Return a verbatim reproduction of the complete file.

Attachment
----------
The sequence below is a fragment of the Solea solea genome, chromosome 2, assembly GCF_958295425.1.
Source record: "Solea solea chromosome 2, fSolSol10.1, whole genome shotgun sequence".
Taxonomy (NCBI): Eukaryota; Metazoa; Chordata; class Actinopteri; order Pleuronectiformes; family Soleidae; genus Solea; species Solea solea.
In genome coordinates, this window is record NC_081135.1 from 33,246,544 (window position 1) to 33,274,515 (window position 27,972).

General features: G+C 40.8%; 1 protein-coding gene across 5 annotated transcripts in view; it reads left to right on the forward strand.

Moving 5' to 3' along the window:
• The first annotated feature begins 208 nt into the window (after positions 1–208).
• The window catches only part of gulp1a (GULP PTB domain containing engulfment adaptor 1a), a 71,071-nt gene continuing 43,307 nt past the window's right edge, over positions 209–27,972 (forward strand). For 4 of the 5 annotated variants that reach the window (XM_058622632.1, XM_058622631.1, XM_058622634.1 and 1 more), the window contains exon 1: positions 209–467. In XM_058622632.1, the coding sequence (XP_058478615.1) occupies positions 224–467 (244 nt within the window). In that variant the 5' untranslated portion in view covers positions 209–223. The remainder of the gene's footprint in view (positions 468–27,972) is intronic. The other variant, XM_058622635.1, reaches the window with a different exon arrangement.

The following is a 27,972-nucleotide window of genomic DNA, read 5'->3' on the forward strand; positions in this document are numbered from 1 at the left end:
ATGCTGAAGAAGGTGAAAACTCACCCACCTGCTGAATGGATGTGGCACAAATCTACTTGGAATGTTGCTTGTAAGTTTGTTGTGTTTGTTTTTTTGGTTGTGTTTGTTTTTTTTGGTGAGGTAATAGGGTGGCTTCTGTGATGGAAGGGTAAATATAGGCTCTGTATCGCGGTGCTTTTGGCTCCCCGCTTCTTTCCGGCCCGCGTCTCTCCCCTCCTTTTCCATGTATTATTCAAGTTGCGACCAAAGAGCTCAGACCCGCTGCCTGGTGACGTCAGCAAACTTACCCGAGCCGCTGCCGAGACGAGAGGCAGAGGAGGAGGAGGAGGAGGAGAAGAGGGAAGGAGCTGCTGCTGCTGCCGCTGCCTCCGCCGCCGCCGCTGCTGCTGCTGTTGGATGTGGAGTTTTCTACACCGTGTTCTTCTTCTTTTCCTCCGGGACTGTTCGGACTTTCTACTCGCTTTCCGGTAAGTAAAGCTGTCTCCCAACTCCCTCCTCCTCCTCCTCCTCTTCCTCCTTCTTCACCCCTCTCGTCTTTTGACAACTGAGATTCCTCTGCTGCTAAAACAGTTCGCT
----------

The sequence below is a fragment of the Solea solea genome, chromosome 2, assembly GCF_958295425.1.
Source record: "Solea solea chromosome 2, fSolSol10.1, whole genome shotgun sequence".
Taxonomy (NCBI): Eukaryota; Metazoa; Chordata; class Actinopteri; order Pleuronectiformes; family Soleidae; genus Solea; species Solea solea.
In genome coordinates, this window is record NC_081135.1 from 33,246,544 (window position 1) to 33,274,515 (window position 27,972).

General features: G+C 40.8%; 1 protein-coding gene across 5 annotated transcripts in view; it reads left to right on the forward strand.

Moving 5' to 3' along the window:
• The first annotated feature begins 208 nt into the window (after positions 1–208).
• The window catches only part of gulp1a (GULP PTB domain containing engulfment adaptor 1a), a 71,071-nt gene continuing 43,307 nt past the window's right edge, over positions 209–27,972 (forward strand). For 4 of the 5 annotated variants that reach the window (XM_058622632.1, XM_058622631.1, XM_058622634.1 and 1 more), the window contains exon 1: positions 209–467. In XM_058622632.1, the coding sequence (XP_058478615.1) occupies positions 224–467 (244 nt within the window). In that variant the 5' untranslated portion in view covers positions 209–223. The remainder of the gene's footprint in view (positions 468–27,972) is intronic. The other variant, XM_058622635.1, reaches the window with a different exon arrangement.

The following is a 27,972-nucleotide window of genomic DNA, read 5'->3' on the forward strand; positions in this document are numbered from 1 at the left end:
ATGCTGAAGAAGGTGAAAACTCACCCACCTGCTGAATGGATGTGGCACAAATCTACTTGGAATGTTGCTTGTAAGTTTGTTGTGTTTGTTTTTTTGGTTGTGTTTGTTTTTTTTGGTGAGGTAATAGGGTGGCTTCTGTGATGGAAGGGTAAATATAGGCTCTGTATCGCGGTGCTTTTGGCTCCCCGCTTCTTTCCGGCCCGCGTCTCTCCCCTCCTTTTCCATGTATTATTCAAGTTGCGACCAAAGAGCTCAGACCCGCTGCCTGGTGACGTCAGCAAACTTACCCGAGCCGCTGCCGAGACGAGAGGCAGAGGAGGAGGAGGAGGAGGAGAAGAGGGAAGGAGCTGCTGCTGCTGCCGCTGCCTCCGCCGCCGCCGCTGCTGCTGCTGTTGGATGTGGAGTTTTCTACACCGTGTTCTTCTTCTTTTCCTCCGGGACTGTTCGGACTTTCTACTCGCTTTCCGGTAAGTAAAGCTGTCTCCCAACTCCCTCCTCCTCCTCCTCCTCTTCCTCCTTCTTCACCCCTCTCGTCTTTTGACAACTGAGATTCCTCTGCTGCTAAAACAGTTCGCT